Marquis De Sade, Judy, Reddit discussed on Woman's Hour

Woman's Hour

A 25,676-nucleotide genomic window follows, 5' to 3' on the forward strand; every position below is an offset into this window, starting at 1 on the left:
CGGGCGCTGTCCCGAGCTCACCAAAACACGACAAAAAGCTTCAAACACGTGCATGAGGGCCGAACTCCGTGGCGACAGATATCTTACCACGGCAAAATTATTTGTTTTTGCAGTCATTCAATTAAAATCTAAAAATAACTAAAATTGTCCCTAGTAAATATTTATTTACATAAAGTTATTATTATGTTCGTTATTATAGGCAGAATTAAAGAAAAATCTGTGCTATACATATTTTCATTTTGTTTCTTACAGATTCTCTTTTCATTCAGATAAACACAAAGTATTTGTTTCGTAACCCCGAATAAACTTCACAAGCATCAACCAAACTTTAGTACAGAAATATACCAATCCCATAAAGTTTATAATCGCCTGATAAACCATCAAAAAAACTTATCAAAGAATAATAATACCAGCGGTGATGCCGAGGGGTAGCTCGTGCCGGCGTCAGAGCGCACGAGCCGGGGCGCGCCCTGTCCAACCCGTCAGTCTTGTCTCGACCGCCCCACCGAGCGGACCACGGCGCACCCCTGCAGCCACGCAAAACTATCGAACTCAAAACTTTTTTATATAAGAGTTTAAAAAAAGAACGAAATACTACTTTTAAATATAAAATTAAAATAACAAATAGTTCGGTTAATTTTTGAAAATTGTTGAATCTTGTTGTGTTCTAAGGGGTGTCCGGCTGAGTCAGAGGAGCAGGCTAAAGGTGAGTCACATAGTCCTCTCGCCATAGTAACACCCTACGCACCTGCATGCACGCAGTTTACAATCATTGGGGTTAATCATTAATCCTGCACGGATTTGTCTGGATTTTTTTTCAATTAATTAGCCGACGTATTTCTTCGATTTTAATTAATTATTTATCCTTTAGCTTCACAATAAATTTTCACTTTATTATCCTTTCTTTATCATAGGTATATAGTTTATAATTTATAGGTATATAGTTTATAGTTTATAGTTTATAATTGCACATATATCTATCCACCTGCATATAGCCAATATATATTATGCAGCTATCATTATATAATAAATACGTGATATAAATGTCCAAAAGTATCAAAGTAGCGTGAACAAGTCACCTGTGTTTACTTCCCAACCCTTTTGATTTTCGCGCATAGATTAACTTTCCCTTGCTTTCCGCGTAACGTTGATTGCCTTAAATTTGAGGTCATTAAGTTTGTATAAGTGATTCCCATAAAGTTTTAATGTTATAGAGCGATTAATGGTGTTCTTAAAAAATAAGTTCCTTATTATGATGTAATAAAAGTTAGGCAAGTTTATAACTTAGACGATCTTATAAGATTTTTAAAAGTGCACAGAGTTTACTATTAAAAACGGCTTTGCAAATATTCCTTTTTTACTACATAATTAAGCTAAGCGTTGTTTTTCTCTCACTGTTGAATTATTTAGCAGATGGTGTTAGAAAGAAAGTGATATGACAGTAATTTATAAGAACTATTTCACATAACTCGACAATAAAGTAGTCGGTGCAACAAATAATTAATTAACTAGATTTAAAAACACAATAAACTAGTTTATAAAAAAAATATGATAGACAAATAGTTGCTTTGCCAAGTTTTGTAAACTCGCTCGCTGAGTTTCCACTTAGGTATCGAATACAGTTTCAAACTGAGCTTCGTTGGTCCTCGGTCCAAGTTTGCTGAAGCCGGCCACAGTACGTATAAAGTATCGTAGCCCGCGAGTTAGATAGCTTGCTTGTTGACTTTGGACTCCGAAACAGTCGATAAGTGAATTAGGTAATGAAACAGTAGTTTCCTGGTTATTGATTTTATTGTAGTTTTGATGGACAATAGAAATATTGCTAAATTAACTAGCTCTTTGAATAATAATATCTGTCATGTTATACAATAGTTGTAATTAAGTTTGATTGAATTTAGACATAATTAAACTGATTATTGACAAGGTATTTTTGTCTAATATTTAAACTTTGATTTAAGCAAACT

It's also, I think, ordinary folks too, who are thinking, wait a minute, wouldn't these women have leg hair and armpit hair? That Judy messaged in, say, hair has been removed since Egyptian times, various chemicals and tweezers she puts it, read the Marquis de Sade. Yeah, no, that's totally true. Hair has been removed, especially for ritualistic purposes, and as well for aesthetic reasons. Usually by a particularly fancy people upper class people, but for most of history in most times and in most places, ordinary people would have had underarm hair and leg hair ordinary women would have had underarm hair and leg hair. In most times and places. Yes, and I think that's what you're getting to here, isn't it? We spend a lot of time or rather the people making these programs spend a lot of time on the accuracy of lots of different things. They are called out, aren't they? If there's, I don't know, a random remote control in the background or something. But why? Reddit goes wild. But why not this? Why do you think it matters though? You know, I've been thinking about this and I think the easy answer is that our contemporary aesthetic is a hairless for the most part. Underarms and legs for women, right? And so I think a lot of people very cynically, especially on Twitter to have said that it's because they want ratings and they think that underarm hair or leg hair will turn people off. I mean, that's an option. But I've actually been thinking more about this and I really think that period appropriate body hair wouldn't really turn people off, I feel like most people, I don't think we give viewers enough credit. And I think most people would say, oh, you know, I never thought of that. I suppose women wouldn't have removed their underarm hair, whatever. I think most people, I don't think it would turn people off too much. But I do think that there's an element now, I think nowadays that there's some celebrities who are kind of experimenting with having underarm hair and kind of showing it in public. I think that there's an element of it being sort of it's transgressive and it's sort of feminist and almost like a power move. And so I wonder sometimes if producers just kind of want to sidestep that whole thing entirely, or they think it won't, that that sort of power move feminist sort of could be off putting. Yeah, for the particular career, have you seen any TV or film showing a true representation? So I've seen it only on the great, which is by Hulu, about Catherine gray, but only I think one of the women on there had some very sort of taste armpit hair. And then 1883, which I haven't seen. But I think it's about sort of pioneer women. And the lead character on there has plenty of armpit hair. So both sort of American shows, I think. I find it anywhere else. Well, yes, and also just about how people's teeth would have looked and also body shape, in different in different times. Is that accurate? Would you say is a historian? No. For the most part now, I can remember watching the movie Joan of Arc and the English had horrible, terrible teeth, and then the French had beautiful white pearly teeth, and this is, you know, and I was like, wait, and I asked my dad, why is that? And he said, oh, they're just trying to make the English look extra bad. An extra villainous so I think it's sometimes used for cinematic purposes. But I think for the most part, we're not getting an accurate representation of dental hygiene or of hair removal. I will say though that shows like the last kingdom have done a really good job of portraying sort

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